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Outcome after Treatment of High-Risk Papillary and Non-Hurthle-Cell Follicular Thyroid Carcinoma

Terry Taylor, MD; Bonny Specker, PhD; Jacob Robbins, MD; Matthew Sperling; Mona Ho, MS; Kenneth Ain, MD; S. Thomas Bigos, MD; Jim Brierley, MB; David Cooper, MD; Bryan Haugen, MD; Ian Hay, MD; Vicki Hertzberg, PhD; Irwin Klein, MD; Herbert Klein, MD, PhD; Paul Ladenson, MD; Ronald Nishiyama, MD; Douglas Ross, MD; Steven Sherman, MD; and Harry R. Maxon, MD
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Copyright ©2004 by the American College of Physicians


Ann Intern Med. 1998;129(8):622-627. doi:10.7326/0003-4819-129-8-199810150-00007
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Background: Treatment of differentiated thyroid cancer has been studied for many years, but the benefits of extensive initial thyroid surgery and the addition of radioiodine therapy or external radiation therapy remain controversial.

Objective: To determine the relations among extent of surgery, radioiodine therapy, and external radiation therapy in the treatment of high-risk papillary and non-Hurthle-cell follicular thyroid carcinoma.

Design: Analysis of data from a multicenter study.

Setting: 14 institutions in the United States and Canada participating in the National Thyroid Cancer Treatment Cooperative Study Registry.

Patients: 385 patients with high-risk thyroid cancer (303 with papillary carcinoma and 82 with follicular carcinoma).

Measurements: Death, disease progression, and disease-free survival.

Results: Total or near-total thyroidectomy was done in 85.3% of patients with papillary carcinoma and 71.3% of patients with follicular cancer. Overall surgical complication rate was 14.3%. Total or near-total thyroidectomy improved overall survival (risk ratio [RR], 0.37 [95% CI, 0.18 to 0.75]) but not cancer-specific mortality, progression, or disease-free survival in patients with papillary cancer. No effect of extent of surgery was seen in patients with follicular thyroid cancer. Postoperative iodine-131 was given to 85.4% of patients with papillary cancer and 79.3% of patients with follicular cancer. In patients with papillary cancer, radioiodine therapy was associated with improvement in cancer-specific mortality (RR, 0.30 [CI, 0.09 to 0.93 by multivariate analysis only]) and progression (RR, 0.30 [CI, 0.13 to 0.72]). When tall-cell variants were excluded, the effect on outcome was not significant. After radioiodine therapy, patients with follicular thyroid cancer had improvement in overall mortality (RR, 0.17 [CI, 0.06 to 0.47]), cancer-specific mortality (RR, 0.12 [CI, 0.04 to 0.42]), progression (RR, 0.21 [CI, 0.08 to 0.56]), and disease-free survival (RR, 0.29 [CI, 0.08 to 1.01]). External radiation therapy to the neck was given to 18.5% of patients and was not associated with improved survival, lack of progression, or disease-free survival.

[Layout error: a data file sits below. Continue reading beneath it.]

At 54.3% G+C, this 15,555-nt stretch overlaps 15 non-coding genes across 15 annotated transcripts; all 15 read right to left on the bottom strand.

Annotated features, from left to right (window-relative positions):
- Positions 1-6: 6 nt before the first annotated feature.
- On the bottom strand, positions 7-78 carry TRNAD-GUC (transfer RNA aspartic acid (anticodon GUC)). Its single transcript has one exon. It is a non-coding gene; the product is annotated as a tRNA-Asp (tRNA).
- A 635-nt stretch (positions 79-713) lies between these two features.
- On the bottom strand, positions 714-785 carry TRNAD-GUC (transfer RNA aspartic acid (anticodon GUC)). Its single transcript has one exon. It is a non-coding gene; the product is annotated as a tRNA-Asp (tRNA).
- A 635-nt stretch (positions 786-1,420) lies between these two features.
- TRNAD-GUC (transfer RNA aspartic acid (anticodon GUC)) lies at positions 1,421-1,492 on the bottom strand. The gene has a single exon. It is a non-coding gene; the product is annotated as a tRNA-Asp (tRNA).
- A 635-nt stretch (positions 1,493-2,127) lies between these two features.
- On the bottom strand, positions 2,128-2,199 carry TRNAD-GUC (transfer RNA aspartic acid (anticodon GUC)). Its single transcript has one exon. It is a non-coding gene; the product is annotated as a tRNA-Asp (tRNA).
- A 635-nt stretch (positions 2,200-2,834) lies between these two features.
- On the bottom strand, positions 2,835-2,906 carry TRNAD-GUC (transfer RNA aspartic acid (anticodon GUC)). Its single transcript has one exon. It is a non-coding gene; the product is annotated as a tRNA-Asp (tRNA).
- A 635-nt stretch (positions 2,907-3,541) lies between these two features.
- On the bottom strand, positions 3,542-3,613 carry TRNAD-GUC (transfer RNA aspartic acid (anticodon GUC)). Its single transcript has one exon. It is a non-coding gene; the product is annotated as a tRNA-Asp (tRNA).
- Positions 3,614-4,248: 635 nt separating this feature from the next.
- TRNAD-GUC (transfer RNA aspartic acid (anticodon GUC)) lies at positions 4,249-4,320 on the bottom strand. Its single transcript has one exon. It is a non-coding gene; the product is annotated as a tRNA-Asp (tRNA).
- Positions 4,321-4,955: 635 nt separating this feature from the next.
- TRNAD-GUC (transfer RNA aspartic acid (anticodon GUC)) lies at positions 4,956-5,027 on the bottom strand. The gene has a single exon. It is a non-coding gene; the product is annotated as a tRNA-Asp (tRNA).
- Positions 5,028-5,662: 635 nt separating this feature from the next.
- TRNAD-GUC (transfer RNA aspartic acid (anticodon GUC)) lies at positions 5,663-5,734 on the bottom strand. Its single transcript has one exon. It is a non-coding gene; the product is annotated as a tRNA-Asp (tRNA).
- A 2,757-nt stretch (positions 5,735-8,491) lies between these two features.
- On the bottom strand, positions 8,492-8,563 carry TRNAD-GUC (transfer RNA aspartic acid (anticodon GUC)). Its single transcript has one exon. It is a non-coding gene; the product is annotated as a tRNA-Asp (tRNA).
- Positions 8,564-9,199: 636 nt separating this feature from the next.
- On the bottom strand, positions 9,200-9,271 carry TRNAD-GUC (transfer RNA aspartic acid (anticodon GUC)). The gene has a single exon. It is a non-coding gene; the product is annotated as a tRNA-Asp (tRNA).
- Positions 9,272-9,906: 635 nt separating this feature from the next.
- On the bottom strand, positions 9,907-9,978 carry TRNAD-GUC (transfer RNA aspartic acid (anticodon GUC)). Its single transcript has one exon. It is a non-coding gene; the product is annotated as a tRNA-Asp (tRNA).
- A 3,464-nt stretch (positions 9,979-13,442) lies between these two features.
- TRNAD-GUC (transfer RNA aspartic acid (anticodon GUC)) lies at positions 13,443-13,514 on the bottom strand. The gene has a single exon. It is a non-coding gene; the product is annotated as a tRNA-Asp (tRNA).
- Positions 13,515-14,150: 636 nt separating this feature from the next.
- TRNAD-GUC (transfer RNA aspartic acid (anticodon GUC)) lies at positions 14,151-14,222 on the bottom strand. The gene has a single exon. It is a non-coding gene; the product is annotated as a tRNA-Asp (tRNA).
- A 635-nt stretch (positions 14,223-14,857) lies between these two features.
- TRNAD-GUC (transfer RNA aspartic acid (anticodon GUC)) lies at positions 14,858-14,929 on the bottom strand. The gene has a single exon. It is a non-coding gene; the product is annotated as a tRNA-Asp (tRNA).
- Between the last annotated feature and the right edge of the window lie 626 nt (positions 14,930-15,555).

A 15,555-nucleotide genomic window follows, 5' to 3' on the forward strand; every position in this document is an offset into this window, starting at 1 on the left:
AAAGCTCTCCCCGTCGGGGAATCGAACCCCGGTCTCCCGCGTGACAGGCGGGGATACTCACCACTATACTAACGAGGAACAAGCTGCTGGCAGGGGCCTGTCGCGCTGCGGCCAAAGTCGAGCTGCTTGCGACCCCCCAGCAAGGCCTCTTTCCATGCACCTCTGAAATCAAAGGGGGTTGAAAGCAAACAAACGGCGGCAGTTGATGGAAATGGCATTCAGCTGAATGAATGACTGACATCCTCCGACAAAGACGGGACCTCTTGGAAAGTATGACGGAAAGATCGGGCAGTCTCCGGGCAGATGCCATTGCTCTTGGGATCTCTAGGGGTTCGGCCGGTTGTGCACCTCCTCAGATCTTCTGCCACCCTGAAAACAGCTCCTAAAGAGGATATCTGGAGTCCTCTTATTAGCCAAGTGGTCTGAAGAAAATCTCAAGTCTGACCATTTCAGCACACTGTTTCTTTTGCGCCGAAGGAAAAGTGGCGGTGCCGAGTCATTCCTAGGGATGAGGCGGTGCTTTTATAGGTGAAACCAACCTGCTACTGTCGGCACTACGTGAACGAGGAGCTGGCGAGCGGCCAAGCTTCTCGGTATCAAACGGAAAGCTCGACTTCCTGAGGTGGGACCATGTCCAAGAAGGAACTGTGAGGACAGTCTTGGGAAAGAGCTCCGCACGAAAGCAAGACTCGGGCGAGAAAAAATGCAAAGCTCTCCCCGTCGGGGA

Conclusions: This study supports improvement in overall and cancer-specific mortality among patients with papillary and follicular thyroid cancer after postoperative iodine-131 therapy. Radioiodine therapy was also associated with improvement in progression in patients with papillary cancer and improvement in progression and disease-free survival in patients with follicular carcinoma.

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